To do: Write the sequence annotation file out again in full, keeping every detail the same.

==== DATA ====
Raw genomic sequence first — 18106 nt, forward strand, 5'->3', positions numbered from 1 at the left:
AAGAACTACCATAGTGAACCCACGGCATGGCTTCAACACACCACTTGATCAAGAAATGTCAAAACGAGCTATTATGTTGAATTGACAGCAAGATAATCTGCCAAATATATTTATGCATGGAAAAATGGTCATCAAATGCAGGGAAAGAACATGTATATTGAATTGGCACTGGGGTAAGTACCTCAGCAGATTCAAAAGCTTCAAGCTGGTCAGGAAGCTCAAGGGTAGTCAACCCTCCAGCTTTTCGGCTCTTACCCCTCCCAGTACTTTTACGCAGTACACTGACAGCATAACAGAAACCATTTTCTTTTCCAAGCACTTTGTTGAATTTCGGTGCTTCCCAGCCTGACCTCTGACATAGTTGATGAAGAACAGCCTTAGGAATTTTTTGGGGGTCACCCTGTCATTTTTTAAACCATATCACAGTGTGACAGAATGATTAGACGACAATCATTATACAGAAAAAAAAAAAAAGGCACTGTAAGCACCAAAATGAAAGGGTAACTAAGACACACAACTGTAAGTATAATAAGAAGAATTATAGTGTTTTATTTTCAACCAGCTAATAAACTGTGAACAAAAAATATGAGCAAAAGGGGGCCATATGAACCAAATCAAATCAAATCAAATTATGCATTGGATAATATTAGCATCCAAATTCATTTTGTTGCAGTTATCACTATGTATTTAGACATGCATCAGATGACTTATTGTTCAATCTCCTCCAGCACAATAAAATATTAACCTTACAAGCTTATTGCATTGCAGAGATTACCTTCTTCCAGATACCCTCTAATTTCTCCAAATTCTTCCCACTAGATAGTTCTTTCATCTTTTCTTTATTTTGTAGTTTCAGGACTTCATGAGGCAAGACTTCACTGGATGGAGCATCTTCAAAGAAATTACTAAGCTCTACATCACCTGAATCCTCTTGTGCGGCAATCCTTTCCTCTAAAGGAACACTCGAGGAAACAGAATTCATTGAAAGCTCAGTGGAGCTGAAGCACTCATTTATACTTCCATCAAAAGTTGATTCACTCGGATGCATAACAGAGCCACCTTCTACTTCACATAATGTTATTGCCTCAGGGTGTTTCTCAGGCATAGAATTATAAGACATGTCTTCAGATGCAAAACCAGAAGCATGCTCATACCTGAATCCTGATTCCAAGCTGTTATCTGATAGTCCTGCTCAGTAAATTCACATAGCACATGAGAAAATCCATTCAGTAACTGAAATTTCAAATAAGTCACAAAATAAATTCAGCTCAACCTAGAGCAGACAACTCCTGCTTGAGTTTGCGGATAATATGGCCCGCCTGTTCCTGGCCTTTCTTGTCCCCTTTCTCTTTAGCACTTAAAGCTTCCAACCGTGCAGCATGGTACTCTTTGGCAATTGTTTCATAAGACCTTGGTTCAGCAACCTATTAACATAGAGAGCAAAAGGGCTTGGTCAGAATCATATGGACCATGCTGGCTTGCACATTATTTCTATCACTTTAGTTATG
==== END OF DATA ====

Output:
Raw genomic sequence first — 18106 nt, forward strand, 5'->3', positions numbered from 1 at the left:
AAGAACTACCATAGTGAACCCACGGCATGGCTTCAACACACCACTTGATCAAGAAATGTCAAAACGAGCTATTATGTTGAATTGACAGCAAGATAATCTGCCAAATATATTTATGCATGGAAAAATGGTCATCAAATGCAGGGAAAGAACATGTATATTGAATTGGCACTGGGGTAAGTACCTCAGCAGATTCAAAAGCTTCAAGCTGGTCAGGAAGCTCAAGGGTAGTCAACCCTCCAGCTTTTCGGCTCTTACCCCTCCCAGTACTTTTACGCAGTACACTGACAGCATAACAGAAACCATTTTCTTTTCCAAGCACTTTGTTGAATTTCGGTGCTTCCCAGCCTGACCTCTGACATAGTTGATGAAGAACAGCCTTAGGAATTTTTTGGGGGTCACCCTGTCATTTTTTAAACCATATCACAGTGTGACAGAATGATTAGACGACAATCATTATACAGAAAAAAAAAAAAAGGCACTGTAAGCACCAAAATGAAAGGGTAACTAAGACACACAACTGTAAGTATAATAAGAAGAATTATAGTGTTTTATTTTCAACCAGCTAATAAACTGTGAACAAAAAATATGAGCAAAAGGGGGCCATATGAACCAAATCAAATCAAATCAAATTATGCATTGGATAATATTAGCATCCAAATTCATTTTGTTGCAGTTATCACTATGTATTTAGACATGCATCAGATGACTTATTGTTCAATCTCCTCCAGCACAATAAAATATTAACCTTACAAGCTTATTGCATTGCAGAGATTACCTTCTTCCAGATACCCTCTAATTTCTCCAAATTCTTCCCACTAGATAGTTCTTTCATCTTTTCTTTATTTTGTAGTTTCAGGACTTCATGAGGCAAGACTTCACTGGATGGAGCATCTTCAAAGAAATTACTAAGCTCTACATCACCTGAATCCTCTTGTGCGGCAATCCTTTCCTCTAAAGGAACACTCGAGGAAACAGAATTCATTGAAAGCTCAGTGGAGCTGAAGCACTCATTTATACTTCCATCAAAAGTTGATTCACTCGGATGCATAACAGAGCCACCTTCTACTTCACATAATGTTATTGCCTCAGGGTGTTTCTCAGGCATAGAATTATAAGACATGTCTTCAGATGCAAAACCAGAAGCATGCTCATACCTGAATCCTGATTCCAAGCTGTTATCTGATAGTCCTGCTCAGTAAATTCACATAGCACATGAGAAAATCCATTCAGTAACTGAAATTTCAAATAAGTCACAAAATAAATTCAGCTCAACCTAGAGCAGACAACTCCTGCTTGAGTTTGCGGATAATATGGCCCGCCTGTTCCTGGCCTTTCTTGTCCCCTTTCTCTTTAGCACTTAAAGCTTCCAACCGTGCAGCATGGTACTCTTTGGCAATTGTTTCATAAGACCTTGGTTCAGCAACCTATTAACATAGAGAGCAAAAGGGCTTGGTCAGAATCATATGGACCATGCTGGCTTGCACATTATTTCTATCACTTTAGTTATG